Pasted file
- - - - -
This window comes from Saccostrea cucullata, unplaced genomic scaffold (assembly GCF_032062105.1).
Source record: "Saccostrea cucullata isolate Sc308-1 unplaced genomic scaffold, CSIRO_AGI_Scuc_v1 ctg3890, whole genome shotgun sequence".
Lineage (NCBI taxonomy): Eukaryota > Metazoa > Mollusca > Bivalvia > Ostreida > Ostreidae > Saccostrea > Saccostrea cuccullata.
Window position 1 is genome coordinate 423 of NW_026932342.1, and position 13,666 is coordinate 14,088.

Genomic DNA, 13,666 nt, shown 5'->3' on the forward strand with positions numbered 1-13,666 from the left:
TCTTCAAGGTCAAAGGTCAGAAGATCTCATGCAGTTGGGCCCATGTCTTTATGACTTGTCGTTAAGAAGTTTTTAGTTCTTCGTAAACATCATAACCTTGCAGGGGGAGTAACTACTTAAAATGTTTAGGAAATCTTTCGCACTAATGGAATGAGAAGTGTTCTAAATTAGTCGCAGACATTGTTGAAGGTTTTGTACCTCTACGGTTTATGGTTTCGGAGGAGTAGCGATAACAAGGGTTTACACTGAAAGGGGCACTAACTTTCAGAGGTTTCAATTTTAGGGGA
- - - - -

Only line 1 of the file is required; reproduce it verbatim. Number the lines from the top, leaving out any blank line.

This window comes from Saccostrea cucullata, unplaced genomic scaffold (assembly GCF_032062105.1).